Some info on the book
Tom is a successful author, but for the first time in his life, he has writer’s block. His main distraction is an online admirer, Evie, who simply won’t leave him alone. Evie is smart, well read and unstable; she lives with her sick father and her social media friendships are not only her escape, but everything she has. When she’s hit with a restraining order, her world collapses, whilst Tom is free to live his life again, and to concentrate on writing.
The author sets this story up nicely and as we get to know Tom and Evie the lines are drawn quickly – he is the hunted and she is the one hunting. But we can also see that there is more to Tom than meets the eye. I loved trying to work him out!
This is what I’d call a compulsive read. It’s very difficult to step away from and I think that’s due to the fact that the subject matter is relevant to today’s world. I wanted more and more. It made me take a step back and question my time on social media and how I interact with people as well who I’m interacting with. I also had to ask myself how do I portray myself and what does the information I’m putting out there say to others.
The Closer I Get is hugely unsettling and is precisely what a psychological thriller should be in that it is full of tension, superb writing and plenty of alarm bells that are ringing out warnings constantly. If you listen hard enough I’m pretty sure they’re saying “DON’T POST THAT!”.
It’s very easy for any of us to hide behind a monitor or phone screen. It’s easy to hide behind a made-up profile name. Trolls are part of everyday life online, unfortunately, and every now and then I do wonder who these people are and what their life consists of outside of their online presence.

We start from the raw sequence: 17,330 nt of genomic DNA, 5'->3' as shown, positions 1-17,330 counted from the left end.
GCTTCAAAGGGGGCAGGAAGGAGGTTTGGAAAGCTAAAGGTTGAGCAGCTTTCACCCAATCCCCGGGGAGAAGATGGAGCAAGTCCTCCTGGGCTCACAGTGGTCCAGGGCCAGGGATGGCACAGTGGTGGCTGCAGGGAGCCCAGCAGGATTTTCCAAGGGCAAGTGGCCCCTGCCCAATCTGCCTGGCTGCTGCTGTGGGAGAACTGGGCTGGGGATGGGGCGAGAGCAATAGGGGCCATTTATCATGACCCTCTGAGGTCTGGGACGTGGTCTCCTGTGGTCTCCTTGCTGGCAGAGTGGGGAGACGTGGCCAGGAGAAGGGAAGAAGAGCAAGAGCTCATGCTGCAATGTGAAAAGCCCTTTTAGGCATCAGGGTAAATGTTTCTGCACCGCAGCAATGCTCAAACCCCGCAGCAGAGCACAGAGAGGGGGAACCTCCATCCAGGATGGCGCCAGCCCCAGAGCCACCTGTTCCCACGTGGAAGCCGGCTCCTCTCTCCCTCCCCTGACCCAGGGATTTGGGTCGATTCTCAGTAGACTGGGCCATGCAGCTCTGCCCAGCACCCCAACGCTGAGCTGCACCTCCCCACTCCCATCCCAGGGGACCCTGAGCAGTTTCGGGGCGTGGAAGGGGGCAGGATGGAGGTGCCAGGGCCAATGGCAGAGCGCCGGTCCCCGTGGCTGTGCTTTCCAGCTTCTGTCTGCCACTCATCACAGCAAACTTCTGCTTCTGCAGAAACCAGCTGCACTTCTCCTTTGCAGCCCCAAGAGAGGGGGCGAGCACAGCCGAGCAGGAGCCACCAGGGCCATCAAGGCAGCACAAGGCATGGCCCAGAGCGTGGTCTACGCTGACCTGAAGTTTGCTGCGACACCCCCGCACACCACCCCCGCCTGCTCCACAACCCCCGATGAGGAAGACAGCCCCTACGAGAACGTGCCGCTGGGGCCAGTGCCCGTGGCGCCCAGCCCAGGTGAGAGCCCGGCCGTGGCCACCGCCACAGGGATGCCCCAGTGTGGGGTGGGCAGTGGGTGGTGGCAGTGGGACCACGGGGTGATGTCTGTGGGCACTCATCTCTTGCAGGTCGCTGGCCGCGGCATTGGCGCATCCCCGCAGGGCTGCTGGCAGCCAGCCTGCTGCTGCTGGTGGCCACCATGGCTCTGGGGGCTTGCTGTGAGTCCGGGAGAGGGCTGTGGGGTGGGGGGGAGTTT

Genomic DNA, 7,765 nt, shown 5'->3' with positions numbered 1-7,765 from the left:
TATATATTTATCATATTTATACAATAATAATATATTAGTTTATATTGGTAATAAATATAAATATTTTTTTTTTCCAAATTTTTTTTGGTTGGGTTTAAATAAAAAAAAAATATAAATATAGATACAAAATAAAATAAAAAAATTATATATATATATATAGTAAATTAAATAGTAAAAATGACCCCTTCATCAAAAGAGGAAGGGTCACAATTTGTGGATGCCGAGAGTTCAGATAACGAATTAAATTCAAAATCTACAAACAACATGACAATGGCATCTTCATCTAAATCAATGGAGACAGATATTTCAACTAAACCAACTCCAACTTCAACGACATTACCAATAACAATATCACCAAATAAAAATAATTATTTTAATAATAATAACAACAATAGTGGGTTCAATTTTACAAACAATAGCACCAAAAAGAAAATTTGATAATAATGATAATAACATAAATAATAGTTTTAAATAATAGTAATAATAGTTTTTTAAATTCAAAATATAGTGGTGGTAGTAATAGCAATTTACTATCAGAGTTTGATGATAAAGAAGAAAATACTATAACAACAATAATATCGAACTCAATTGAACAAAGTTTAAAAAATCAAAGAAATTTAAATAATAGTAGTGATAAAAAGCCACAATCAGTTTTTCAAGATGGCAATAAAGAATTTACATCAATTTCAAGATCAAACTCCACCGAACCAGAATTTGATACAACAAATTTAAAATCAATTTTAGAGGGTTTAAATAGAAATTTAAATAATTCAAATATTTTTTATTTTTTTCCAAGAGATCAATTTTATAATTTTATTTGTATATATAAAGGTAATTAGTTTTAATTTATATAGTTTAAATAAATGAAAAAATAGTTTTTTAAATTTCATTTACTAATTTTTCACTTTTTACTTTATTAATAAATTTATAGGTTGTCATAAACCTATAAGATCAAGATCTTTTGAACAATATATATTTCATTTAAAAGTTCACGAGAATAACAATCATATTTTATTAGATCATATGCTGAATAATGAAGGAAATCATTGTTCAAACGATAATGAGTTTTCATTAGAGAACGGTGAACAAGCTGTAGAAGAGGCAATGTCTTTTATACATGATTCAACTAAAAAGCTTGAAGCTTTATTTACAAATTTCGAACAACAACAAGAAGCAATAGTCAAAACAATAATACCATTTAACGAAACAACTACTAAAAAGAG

Who is behind the profile pictures that smile back at us from the accounts we follow and those that follow us? We grow relationships with people online but do we stop to think if they really are who they portray themselves to be? Do they ask themselves the same questions about us? I’m often wary online but possibly not enough and I tend to take people at face value. After reading this book there’s a very big chance I’ll ask more questions and be more mindful of my usage.
I could talk about social media all day. I think it’s such an interesting subject and a great experiment in human nature, which lays out all of our flaws (and positive attributes) for precisely what they are.
This book is a perfect showcase of how people misinterpret the simplest of things over social media or in person. It’s such an easy thing to do and I think we’ve all come across different variations of it whether on Twitter or the comments section on an interview.
I read The Closer I Get in the form of an eBook on my phone. This isn’t the way I usually read books and I thought I’d find it quite difficult but it was the complete opposite. It allowed me more reading time than usual which is exactly what was needed for this book!
I received a copy of this book in return for an honest review and I would like to take this opportunity to thank Anne Cater, as well as Karen at Orenda Books
Some info on the author
Paul Burston is the author of five novels and the editor of two short story collections. His most recent novel The Black Path, was a WHSmith bestseller. His first novel, Shameless, was shortlisted for the State of Britain Award. His third novel, Lovers & Losers was shortlisted for a Stonewall Award. His fourth, The Gay Divorcee, was optioned for television. He was a founding editor of Attitude magazine and has written for many publications including Guardian, Independent, Time Out, The Times and Sunday Times. In March 2016, he was featured in the British Council’s #FiveFilms4Freedom Global List 2016, celebrating “33 visionary people who are promoting freedom, equality and LGBT rights around the world”. He is the founder and host of London’s award-winning LGBT+ literary salon Polari and founder and chair of The Polari First Book Prize for new writing and the newly announced Polari Prize.